The Carroll County Agricultural Land Preservation Program staff recently opened a new application cycle, and interested applicants are encouraged to apply by Aug. 15.
According to program manager Deborah Bowers, Carroll's Board of County Commissioners has allocated $5,509,500 to this year's program.
"It's a significant sum," Bowers said. "We have already received some applications from some very nice, good-size farms, and we have inquiries from quite a few farm owners expressing interest. Farmers have come to know that there is a great future for farming in Carroll County because they know land will always be available because of this program. This is economic development with a return that is permanent and home-grown."
Bowers said owners of at least 60 acres of farm or forestland can find an application on the program's website or call 410-386-2214. Owners of fewer than 60 acres but more than 30 acres may also apply if they meet additional criteria.
Potential properties must meet size, development potential, soil productivity and location criteria in order to qualify, Bowers said. The price paid per acre is determined using a points-based formula that assigns value based on the property's location and up-to-date comparable market value data.
Bowers said the county-operated program ranks in the top five most successful programs in the U.S. and as the top program in Maryland.
The program, started in 1980, enables farmland owners to retire the development potential of their land and invest in their farm operations, thereby preserving land for agricultural use in perpetuity. The county's goal is to preserve 100,000 acres.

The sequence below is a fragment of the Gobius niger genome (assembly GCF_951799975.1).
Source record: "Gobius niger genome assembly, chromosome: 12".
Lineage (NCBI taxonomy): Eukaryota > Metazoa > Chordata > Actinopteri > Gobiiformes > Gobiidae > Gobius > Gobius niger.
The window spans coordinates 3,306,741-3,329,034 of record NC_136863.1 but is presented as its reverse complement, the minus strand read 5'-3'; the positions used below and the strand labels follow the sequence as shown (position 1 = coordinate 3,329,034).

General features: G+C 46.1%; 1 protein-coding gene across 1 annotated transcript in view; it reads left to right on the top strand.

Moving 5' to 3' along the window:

"The long-standing goal of preserving 100,000 acres is almost three-quarters accomplished. The number of acres preserved as of June 30, end of fiscal year 2017, is 70,311," said Bowers. "Our farm community has a right to be proud of what they have accomplished in this program over the last 30 years, and the county commissioners are highly supportive of the program, so that will continue."
Commissioner Richard Weaver, R-District 2, also farms in Finksburg and has dedicated 30 acres to the program.
"We want to hit the 100,000-acre goal. Every year we try to get a little closer," Weaver said. "The commissioners set up a goal to start preserving ag ground in the 1980s. It's the only goal in all the departments that has been constant in all these years."
Weaver said the commissioners strive "to balance the amount of development and farmland."
"Every great society that can't feed themselves starts going downhill," Weaver said. "You have to have the ability to produce your food yourself. I think the previous commissioners really had some insight, and we've been keeping it going."
Farmers Joseph and Deborah Roberts, of Taneytown, recently committed 77 acres to the program.
"It's a win-win situation," Deborah Roberts said. "You get to keep your farm, and we like the idea of not having it developed. It's always been a family farm. I just think that my dad would really like to know it's continuing to be farmed."
"It was an excellent opportunity for us," added Joseph Roberts. "You don't have to worry about someone building right on top of you, and it also helped us financially."
Farmer Billy Harrison, of Woodbine, dedicated 99 acres to the program. He recommended those interested in the program discuss their goals with their families.
"They should weigh their market potential before making the decision," Harrison said. "If the amount of money offered to me wasn't enough, I wouldn't have done it, but it's like my retirement account. It gave me what I really need to have — a retirement to look forward to and a way to keep the property intact for future generations. You put a lot of time and effort into making it what it is, and you want to keep it that way even when you're gone."
For more information
Potential applicants can reach program manager Deborah Bowers at 410-386-2737 or visit www.ccgovernment.carr.org/ccg/agpres.